A White Pine Provenance Study in the Southern AppalachiansAuthor(s): Earl R. Sluder
Source: Res. Pap. SE-2. Asheville, NC: U.S. Department of Agriculture, Forest Service, Southeastern Forest Experiment Station. 19 p.
Publication Series: Research Paper (RP)
Station: Southeastern Forest Experiment Station
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DescriptionIntensive forest management demands high rates of return, and these are affected by such things as growth rate per acre and quality of wood produced. It is necessary therefore to use trees that grow rapidly and produce wood of the best possible quality in the specific characteristics desired. Such trees can be developed through genetic improvement of commercially important species.
Provenance studies such as the one eported in this paper are important sources of basic information for tree improvement programs. This study is being conducted on three Southern Appalachian sites using provenances of white pine (Pinus strobus L. ) from throughout the range. Height and survival data taken from the plantations after three growing seasons indicate significant differences among provenances and a strong correlation between height growth and latitude of the seed source. The study will be continued for a number of years to observe the effect of time on these and other relationships.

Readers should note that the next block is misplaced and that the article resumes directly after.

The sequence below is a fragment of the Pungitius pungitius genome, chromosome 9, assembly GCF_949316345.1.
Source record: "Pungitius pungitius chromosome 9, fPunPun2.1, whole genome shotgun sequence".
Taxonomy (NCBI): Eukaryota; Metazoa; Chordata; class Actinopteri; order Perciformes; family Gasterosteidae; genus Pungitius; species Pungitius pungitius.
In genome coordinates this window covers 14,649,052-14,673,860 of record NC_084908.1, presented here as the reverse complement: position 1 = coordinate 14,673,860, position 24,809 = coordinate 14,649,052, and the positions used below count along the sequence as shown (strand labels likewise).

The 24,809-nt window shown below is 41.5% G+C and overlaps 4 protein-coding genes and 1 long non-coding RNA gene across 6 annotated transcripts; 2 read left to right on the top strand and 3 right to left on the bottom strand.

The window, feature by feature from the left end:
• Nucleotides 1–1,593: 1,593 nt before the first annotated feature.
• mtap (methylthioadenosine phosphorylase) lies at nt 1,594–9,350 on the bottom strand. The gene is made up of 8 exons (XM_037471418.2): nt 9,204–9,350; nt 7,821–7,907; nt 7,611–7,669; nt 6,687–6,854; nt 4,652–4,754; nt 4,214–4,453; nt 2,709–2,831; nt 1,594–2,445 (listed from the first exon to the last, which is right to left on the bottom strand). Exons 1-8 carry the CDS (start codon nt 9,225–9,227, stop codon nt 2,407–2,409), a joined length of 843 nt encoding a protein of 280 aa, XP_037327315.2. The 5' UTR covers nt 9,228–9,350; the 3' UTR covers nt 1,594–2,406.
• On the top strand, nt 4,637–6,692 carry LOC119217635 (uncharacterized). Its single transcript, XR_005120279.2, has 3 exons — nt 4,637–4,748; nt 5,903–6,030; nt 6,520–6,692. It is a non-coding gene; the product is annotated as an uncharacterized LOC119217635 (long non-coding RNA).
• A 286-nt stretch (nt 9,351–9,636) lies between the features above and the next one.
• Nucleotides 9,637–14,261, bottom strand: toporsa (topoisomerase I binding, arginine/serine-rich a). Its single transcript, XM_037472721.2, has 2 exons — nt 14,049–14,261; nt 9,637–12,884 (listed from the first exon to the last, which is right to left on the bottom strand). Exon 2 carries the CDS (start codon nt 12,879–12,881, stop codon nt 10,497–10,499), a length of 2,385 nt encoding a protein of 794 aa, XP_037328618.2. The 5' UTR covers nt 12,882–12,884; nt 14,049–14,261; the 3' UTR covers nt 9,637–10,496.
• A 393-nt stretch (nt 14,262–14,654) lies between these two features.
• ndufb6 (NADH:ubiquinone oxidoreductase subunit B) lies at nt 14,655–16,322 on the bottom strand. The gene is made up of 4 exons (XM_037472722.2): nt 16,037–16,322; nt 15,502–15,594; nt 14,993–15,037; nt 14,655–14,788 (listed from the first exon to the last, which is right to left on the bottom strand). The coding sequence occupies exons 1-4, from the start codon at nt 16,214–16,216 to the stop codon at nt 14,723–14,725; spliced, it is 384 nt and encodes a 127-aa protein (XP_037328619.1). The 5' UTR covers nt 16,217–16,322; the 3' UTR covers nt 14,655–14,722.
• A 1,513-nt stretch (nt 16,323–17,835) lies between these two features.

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CitationSluder, Earl R. 1963. A White Pine Provenance Study in the Southern Appalachians. Res. Pap. SE-2. Asheville, NC: U.S. Department of Agriculture, Forest Service, Southeastern Forest Experiment Station. 19 p.
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